My first bike was also a pink Schwinn, the kind with the banana seat and basket on the front. I had tassels hanging from the handlebars and those straws you put on the spokes that clicked as the wheels went round and round. Sometimes I tied string to the handlebars as makeshift reins, converting the bike into a horse. On my bike, I ruled the world. I ran with gangs of kids zipping around the neighborhood, riding down to the creek to fish out crawdads and salamanders. We created obstacles courses in the church parking lot across the street from the creek.
When we moved to another neighborhood, I graduated to a larger bike and the whole family biked around the neighborhood. I eventually got a pink bike again in high school and rode around town with my best friend. I took that bike with me to college and rode it to work frequently, riding downtown without a helmet through the projects, where the smell of urine and alcohol mixed together in an overwhelming odor. Still, there was a certain freedom I felt riding past apartments and houses.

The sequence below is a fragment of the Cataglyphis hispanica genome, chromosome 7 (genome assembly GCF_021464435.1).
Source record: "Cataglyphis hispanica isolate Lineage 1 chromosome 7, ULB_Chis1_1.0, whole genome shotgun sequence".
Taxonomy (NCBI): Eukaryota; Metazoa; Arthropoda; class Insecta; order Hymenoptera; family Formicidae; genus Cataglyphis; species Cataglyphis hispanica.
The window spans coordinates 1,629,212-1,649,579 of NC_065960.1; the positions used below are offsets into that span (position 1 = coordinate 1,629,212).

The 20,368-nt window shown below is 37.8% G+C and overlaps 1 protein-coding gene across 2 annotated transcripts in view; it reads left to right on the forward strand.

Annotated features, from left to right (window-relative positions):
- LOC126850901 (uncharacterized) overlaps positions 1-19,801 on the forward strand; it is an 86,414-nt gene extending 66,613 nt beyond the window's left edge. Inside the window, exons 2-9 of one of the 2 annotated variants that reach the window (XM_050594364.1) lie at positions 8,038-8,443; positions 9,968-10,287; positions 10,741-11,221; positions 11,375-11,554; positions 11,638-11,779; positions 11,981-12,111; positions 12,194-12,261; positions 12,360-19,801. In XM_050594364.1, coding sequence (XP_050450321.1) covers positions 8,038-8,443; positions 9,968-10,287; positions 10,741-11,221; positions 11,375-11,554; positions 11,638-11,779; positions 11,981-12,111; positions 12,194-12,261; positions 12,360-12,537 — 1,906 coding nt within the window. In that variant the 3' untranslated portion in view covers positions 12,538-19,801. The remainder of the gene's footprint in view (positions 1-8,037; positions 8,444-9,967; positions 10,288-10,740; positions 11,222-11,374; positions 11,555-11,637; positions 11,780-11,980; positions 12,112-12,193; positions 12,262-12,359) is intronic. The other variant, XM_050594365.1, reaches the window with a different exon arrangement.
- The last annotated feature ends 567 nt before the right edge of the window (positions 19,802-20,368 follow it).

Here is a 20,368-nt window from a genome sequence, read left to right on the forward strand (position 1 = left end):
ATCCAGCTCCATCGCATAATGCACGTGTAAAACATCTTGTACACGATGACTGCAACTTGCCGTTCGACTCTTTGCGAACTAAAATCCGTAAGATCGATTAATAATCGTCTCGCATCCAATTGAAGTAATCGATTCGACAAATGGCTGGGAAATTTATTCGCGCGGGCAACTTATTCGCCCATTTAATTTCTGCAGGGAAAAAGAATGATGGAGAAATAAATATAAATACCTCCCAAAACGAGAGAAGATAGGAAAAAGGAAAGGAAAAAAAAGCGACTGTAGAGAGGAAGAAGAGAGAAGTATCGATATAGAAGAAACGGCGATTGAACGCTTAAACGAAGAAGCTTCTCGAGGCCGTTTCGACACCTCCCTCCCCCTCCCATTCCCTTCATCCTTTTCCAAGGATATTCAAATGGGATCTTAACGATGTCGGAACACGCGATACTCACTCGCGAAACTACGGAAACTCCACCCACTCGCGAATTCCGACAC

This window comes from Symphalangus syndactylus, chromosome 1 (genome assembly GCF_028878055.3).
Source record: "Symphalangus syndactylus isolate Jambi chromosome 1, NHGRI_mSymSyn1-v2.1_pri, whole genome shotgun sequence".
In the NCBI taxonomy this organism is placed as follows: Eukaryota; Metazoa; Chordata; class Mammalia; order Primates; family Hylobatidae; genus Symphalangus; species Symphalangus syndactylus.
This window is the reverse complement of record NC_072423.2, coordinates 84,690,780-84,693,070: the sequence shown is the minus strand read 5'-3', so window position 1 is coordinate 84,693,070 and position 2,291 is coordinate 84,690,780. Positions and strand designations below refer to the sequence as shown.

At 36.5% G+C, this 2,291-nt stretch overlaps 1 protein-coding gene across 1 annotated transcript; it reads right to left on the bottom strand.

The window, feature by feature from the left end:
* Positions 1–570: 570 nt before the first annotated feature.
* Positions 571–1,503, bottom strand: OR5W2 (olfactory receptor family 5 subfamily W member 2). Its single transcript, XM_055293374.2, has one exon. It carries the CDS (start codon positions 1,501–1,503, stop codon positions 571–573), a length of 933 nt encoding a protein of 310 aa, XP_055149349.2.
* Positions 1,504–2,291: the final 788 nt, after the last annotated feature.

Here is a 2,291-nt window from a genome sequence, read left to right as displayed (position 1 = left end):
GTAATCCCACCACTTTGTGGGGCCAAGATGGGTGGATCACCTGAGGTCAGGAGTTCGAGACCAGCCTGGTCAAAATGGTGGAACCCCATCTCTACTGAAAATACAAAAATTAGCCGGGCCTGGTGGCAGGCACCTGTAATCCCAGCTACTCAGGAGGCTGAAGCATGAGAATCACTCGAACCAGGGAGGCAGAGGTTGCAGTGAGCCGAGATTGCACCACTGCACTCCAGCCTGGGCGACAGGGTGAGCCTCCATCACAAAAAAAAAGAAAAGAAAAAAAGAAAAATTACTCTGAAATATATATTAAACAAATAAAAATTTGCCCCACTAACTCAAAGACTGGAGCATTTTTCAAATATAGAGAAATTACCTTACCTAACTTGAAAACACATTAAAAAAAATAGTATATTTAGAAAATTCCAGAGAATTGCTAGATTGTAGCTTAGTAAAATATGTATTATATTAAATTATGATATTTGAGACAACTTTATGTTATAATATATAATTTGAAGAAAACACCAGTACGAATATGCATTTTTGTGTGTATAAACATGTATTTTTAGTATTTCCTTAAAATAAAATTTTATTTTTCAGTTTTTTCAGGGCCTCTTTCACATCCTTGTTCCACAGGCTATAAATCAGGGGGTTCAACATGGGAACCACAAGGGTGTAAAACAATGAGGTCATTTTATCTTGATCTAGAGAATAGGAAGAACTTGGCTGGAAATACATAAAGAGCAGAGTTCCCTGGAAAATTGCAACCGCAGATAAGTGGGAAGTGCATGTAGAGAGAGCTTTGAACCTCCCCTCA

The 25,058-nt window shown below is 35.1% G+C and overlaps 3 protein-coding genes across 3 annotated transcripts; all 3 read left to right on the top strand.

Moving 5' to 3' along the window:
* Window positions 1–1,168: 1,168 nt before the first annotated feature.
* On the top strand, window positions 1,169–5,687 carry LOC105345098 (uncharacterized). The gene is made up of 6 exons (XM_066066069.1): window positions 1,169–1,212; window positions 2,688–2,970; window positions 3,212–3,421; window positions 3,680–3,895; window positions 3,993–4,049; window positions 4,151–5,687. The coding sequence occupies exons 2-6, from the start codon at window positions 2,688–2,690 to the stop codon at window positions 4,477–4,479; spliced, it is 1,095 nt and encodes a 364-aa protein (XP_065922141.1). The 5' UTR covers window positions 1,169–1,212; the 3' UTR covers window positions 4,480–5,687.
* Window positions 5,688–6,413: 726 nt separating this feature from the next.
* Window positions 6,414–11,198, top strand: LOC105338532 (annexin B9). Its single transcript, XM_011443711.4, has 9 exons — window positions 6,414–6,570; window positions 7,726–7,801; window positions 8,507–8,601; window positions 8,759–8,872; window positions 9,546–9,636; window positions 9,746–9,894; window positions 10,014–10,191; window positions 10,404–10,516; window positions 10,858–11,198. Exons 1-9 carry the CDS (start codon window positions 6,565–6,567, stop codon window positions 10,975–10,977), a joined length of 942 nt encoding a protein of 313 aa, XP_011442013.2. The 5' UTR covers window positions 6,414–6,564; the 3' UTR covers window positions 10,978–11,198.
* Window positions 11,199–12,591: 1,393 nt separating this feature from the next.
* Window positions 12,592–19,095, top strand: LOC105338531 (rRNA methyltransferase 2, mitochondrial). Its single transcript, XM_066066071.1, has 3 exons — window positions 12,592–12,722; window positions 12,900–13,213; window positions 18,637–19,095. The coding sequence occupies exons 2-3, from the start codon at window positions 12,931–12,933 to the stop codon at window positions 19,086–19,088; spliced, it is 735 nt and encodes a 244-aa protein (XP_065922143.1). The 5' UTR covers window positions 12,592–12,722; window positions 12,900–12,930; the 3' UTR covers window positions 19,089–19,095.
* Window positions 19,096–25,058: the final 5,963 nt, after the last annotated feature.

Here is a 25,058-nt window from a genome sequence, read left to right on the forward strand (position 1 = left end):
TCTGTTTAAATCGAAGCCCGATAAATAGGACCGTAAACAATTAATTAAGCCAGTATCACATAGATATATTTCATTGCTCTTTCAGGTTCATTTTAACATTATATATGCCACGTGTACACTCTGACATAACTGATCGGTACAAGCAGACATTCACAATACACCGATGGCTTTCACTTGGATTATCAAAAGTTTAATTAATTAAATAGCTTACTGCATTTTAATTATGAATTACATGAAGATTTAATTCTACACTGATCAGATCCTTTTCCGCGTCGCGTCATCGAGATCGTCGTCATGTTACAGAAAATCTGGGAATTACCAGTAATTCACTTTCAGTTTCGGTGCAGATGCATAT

There's something very kid-like in riding a bike. I'm doing the best I can to remain kid-like myself.